Getting Away With It – A Short Detective Story

15 May

A PDF of this story can be downloaded from here.

Constable Wainwright glanced up as door of the small office he shared with five others burst open. This was the moment he’d been dreading ever since he’d finished his report and sent it upstairs to CID. He could tell from the way Detective Inspector Ross was gripping the paperwork that he wasn’t pleased and he couldn’t blame him.

The DI threw the file across the desk towards the younger man. ‘What the hell’s this?’

‘It’s my report on the witness statements from yesterday’s shooting, sir.’

‘And you think it’s complete?’

‘It’s as complete as I could get it, sir.’ Constable Wainwright had just a touch of defiance in his voice.

‘So remind me,’ the DI’s brow furrowed as he pursed him lips and crossed his arms, possibly in response to the younger man’s tone, ‘How many witnesses were there?’

The constable shifted his gaze downwards, knowing what was coming next. ‘Eleven.’

DI Ross put his hands on the desk and lent forward. ‘And not one of them saw the guy that did it?’

Constable Wainwright could almost feel his superior’s breath on his face. ‘They all saw him.’

‘And when you say they all saw him …’

‘They were in the room when the shooting happened, sir.’

The DI straightened up again. ‘And was it a big room?’

‘No, sir. Just your standard church hall.’

‘Were any of them drunk or high or anything?’

‘No, sir.’

‘It wasn’t dark in there was it? I mean they weren’t watching a film or something like that were they?’

‘No, they had the lights on, sir.’

‘So they all saw the man walk in, shoot one of them dead and then walk out again?’

‘Yes, sir.’

‘And the shooter wasn’t wearing a mask or a disguise?’

‘No, sir.’

‘How close were the witnesses?’

Constable Wainwright picked up his notebook and flicked through it. ‘Between six and ten feet.’

The DI took a couple of large steps backwards. ‘About this far then?’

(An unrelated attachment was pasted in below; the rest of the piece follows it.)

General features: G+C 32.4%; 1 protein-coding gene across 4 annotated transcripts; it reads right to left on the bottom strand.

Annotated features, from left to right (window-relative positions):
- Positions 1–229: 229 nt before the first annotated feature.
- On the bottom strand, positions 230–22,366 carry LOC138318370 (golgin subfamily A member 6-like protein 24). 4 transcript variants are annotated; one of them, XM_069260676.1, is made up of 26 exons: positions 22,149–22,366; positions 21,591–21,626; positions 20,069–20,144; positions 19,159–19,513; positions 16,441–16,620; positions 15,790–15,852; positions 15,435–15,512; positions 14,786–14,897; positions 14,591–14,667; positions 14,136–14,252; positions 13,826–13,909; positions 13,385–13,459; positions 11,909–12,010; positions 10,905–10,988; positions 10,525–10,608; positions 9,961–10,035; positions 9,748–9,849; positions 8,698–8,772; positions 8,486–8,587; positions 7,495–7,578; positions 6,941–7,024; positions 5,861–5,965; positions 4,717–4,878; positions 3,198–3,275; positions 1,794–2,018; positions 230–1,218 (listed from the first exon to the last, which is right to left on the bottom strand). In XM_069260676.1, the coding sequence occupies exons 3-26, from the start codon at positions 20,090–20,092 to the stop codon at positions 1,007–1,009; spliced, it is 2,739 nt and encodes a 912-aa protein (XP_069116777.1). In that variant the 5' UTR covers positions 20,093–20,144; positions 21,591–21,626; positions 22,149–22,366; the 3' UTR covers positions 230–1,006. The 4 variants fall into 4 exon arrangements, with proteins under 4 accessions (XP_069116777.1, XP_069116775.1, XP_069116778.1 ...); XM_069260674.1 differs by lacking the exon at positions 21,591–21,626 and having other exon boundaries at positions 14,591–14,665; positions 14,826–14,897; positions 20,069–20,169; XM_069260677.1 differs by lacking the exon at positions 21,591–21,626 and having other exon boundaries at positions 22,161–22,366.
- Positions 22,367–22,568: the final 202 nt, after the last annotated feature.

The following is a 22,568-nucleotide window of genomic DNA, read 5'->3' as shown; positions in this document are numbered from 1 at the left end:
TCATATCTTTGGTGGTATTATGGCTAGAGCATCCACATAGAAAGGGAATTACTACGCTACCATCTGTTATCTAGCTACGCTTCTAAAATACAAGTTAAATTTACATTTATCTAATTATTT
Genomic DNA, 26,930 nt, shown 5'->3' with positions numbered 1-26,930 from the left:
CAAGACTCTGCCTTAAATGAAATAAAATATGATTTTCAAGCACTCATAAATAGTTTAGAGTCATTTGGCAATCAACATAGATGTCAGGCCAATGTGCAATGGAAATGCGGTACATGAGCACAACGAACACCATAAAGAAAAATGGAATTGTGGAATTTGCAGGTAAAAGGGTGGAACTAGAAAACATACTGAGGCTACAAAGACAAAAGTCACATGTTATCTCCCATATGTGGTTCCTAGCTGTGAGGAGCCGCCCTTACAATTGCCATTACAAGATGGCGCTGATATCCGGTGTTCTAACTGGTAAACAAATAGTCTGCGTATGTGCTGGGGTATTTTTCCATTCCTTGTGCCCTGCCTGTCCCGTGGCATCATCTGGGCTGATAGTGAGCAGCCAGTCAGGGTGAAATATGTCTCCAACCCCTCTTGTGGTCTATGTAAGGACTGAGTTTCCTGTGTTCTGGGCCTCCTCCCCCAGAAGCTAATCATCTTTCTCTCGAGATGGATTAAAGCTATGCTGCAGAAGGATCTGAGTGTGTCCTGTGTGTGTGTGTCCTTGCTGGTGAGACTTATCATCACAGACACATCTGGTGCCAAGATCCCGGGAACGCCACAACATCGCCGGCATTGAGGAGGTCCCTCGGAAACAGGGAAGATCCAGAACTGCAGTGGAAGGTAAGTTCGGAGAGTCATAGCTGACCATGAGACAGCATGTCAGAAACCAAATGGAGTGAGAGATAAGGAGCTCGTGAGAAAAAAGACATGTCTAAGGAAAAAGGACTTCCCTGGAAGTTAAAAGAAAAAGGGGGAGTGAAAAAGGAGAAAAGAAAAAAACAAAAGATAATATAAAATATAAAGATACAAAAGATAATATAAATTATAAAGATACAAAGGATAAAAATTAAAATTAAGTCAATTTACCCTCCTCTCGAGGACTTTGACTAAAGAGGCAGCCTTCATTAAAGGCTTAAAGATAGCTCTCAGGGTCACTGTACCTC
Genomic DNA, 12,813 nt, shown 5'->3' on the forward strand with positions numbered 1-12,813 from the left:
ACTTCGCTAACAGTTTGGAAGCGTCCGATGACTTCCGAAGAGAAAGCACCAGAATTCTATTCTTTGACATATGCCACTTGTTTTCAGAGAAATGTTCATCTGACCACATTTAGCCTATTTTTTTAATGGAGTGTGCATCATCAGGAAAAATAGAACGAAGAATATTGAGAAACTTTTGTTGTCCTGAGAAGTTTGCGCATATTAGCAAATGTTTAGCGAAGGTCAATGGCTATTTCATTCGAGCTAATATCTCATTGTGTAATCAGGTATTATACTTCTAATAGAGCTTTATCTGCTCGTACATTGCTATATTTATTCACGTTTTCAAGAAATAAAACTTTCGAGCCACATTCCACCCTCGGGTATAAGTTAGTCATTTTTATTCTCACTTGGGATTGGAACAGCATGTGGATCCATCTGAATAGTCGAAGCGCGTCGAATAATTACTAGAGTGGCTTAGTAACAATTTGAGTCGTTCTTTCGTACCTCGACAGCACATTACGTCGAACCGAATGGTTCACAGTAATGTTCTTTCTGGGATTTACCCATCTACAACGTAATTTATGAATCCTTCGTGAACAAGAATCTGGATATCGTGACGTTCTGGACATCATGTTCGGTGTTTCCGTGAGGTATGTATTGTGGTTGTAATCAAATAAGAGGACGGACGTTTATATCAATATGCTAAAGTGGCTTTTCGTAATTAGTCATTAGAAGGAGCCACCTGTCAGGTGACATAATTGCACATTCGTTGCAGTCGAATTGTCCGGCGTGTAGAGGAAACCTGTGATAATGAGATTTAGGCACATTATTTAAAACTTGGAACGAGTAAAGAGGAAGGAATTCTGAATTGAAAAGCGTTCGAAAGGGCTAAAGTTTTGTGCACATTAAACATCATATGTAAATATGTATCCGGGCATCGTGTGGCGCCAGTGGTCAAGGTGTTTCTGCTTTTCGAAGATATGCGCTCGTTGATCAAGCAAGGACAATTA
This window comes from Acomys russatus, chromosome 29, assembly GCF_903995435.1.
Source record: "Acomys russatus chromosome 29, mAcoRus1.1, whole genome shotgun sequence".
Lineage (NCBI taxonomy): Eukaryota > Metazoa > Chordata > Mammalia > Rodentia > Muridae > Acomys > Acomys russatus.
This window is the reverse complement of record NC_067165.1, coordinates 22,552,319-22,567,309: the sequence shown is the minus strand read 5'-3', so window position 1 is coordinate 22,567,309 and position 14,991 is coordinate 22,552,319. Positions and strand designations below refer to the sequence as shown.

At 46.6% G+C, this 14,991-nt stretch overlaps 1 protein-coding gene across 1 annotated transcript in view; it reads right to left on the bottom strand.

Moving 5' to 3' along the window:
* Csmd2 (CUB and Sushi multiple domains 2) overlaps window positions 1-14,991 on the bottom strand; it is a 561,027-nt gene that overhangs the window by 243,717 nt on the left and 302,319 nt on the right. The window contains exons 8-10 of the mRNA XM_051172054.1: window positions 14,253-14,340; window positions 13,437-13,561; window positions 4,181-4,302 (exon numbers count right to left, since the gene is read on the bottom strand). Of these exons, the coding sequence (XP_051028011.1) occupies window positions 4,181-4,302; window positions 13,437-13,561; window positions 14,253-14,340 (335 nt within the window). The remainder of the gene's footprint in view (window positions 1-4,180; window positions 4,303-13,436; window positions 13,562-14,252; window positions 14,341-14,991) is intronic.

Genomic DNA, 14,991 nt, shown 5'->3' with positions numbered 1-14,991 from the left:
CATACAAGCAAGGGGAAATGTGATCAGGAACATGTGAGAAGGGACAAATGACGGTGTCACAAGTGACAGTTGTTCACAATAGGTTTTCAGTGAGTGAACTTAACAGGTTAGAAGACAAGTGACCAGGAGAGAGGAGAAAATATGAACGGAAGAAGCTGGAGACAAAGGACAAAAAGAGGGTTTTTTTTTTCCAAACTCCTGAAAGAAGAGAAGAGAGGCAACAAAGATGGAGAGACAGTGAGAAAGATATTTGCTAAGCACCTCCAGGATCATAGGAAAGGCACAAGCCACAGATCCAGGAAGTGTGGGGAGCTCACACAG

Constable Wainwright bit his lip nervously before replying. ‘Yes, sir. That would be about right.’

So …’ The DI paced around the room for a minute before returning to the constable’s desk. He stood there, hands on hips, looming over the younger man. ‘So why the hell haven’t you done a photofit?’

This was the bit the constable hadn’t been looking forward to explaining to those who ranked above him. ‘Well … that’s where things get … errr … what you might call complicated, sir.’

The DI raised his eyebrows and moved his head ever so slightly forward: other than that he remained motionless. Constable Wainwright took this as a cue to continue. ‘All the witnesses agree the gunman was about five eleven tall and had short dark hair with no beard or anything like that. He was dressed in a black leather jacket, the kind that bikers used to wear, black denim jeans and Doc Martins. He held the weapon in his right hand; a semi-automatic by the sounds of it. There’s some disagreement as to what exactly he said but it was either “You know who I am, don’t you?” or “You know why I’m here, don’t you?” or possibly both. There was an accent, possibly south London; almost certainly fake …’

‘Yes. Yes. I know all that from your report,’ DI Ross looked like he was about to explode, ‘But what did he actually look like?’